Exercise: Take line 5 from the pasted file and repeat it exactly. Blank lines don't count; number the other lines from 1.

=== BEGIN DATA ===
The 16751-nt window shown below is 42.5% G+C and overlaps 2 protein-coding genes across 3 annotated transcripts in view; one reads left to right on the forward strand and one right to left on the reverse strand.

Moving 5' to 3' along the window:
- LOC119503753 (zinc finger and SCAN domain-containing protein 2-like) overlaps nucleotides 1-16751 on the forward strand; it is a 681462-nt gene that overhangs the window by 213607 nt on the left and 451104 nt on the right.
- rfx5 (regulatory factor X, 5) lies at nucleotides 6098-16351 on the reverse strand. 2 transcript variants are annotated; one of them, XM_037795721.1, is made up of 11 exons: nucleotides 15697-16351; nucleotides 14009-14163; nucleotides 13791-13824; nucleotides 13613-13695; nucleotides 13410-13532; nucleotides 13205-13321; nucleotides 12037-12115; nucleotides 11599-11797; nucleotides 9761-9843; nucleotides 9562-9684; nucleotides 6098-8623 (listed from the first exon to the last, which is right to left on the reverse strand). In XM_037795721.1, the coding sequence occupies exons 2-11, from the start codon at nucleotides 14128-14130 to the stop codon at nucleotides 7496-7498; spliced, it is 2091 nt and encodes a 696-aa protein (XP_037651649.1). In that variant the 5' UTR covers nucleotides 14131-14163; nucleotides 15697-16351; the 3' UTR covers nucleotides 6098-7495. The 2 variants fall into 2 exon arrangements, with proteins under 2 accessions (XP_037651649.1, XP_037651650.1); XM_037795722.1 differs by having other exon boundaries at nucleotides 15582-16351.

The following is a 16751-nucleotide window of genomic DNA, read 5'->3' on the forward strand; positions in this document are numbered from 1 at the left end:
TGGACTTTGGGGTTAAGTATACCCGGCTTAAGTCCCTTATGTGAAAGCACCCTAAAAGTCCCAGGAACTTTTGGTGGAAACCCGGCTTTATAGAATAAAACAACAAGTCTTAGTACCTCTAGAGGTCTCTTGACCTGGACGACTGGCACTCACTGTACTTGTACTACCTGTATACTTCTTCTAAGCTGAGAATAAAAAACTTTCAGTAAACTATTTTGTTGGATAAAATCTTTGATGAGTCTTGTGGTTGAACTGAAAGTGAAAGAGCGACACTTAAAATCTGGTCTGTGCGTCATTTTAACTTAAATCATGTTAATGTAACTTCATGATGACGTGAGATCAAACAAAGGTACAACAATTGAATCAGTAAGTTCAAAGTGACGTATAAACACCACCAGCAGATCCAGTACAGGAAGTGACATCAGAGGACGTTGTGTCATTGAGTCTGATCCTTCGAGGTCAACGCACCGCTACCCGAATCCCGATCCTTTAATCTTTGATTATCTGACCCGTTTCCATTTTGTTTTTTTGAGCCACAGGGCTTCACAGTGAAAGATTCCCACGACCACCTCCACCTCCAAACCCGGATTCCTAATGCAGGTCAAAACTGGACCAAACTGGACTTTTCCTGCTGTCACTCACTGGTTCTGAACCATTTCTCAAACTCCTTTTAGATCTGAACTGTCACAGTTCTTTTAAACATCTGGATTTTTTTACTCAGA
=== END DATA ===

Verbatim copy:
The following is a 16751-nucleotide window of genomic DNA, read 5'->3' on the forward strand; positions in this document are numbered from 1 at the left end: